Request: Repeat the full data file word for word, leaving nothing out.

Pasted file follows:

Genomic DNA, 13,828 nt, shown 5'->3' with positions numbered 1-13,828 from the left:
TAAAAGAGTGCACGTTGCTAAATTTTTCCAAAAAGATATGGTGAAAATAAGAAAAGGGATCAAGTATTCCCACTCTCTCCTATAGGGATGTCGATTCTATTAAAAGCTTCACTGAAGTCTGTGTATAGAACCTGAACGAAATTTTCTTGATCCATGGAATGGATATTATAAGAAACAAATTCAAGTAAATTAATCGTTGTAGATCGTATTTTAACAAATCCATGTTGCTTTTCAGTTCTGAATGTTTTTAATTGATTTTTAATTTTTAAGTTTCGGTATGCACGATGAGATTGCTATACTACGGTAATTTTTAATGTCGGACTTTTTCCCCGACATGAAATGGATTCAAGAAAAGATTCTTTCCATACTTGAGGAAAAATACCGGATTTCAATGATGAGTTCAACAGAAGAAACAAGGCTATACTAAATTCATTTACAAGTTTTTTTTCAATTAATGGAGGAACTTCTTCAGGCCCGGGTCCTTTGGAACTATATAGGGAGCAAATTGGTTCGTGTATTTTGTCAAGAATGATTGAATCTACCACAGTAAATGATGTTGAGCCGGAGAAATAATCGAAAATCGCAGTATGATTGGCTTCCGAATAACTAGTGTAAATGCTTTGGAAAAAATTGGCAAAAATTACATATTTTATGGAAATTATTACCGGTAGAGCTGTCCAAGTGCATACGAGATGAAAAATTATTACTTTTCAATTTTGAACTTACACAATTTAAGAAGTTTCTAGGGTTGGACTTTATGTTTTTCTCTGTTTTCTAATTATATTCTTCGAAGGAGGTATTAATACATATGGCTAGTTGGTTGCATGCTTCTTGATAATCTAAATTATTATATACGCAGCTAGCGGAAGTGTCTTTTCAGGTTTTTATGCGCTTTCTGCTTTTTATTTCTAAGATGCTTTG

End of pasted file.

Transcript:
Genomic DNA, 13,828 nt, shown 5'->3' with positions numbered 1-13,828 from the left:
TAAAAGAGTGCACGTTGCTAAATTTTTCCAAAAAGATATGGTGAAAATAAGAAAAGGGATCAAGTATTCCCACTCTCTCCTATAGGGATGTCGATTCTATTAAAAGCTTCACTGAAGTCTGTGTATAGAACCTGAACGAAATTTTCTTGATCCATGGAATGGATATTATAAGAAACAAATTCAAGTAAATTAATCGTTGTAGATCGTATTTTAACAAATCCATGTTGCTTTTCAGTTCTGAATGTTTTTAATTGATTTTTAATTTTTAAGTTTCGGTATGCACGATGAGATTGCTATACTACGGTAATTTTTAATGTCGGACTTTTTCCCCGACATGAAATGGATTCAAGAAAAGATTCTTTCCATACTTGAGGAAAAATACCGGATTTCAATGATGAGTTCAACAGAAGAAACAAGGCTATACTAAATTCATTTACAAGTTTTTTTTCAATTAATGGAGGAACTTCTTCAGGCCCGGGTCCTTTGGAACTATATAGGGAGCAAATTGGTTCGTGTATTTTGTCAAGAATGATTGAATCTACCACAGTAAATGATGTTGAGCCGGAGAAATAATCGAAAATCGCAGTATGATTGGCTTCCGAATAACTAGTGTAAATGCTTTGGAAAAAATTGGCAAAAATTACATATTTTATGGAAATTATTACCGGTAGAGCTGTCCAAGTGCATACGAGATGAAAAATTATTACTTTTCAATTTTGAACTTACACAATTTAAGAAGTTTCTAGGGTTGGACTTTATGTTTTTCTCTGTTTTCTAATTATATTCTTCGAAGGAGGTATTAATACATATGGCTAGTTGGTTGCATGCTTCTTGATAATCTAAATTATTATATACGCAGCTAGCGGAAGTGTCTTTTCAGGTTTTTATGCGCTTTCTGCTTTTTATTTCTAAGATGCTTTG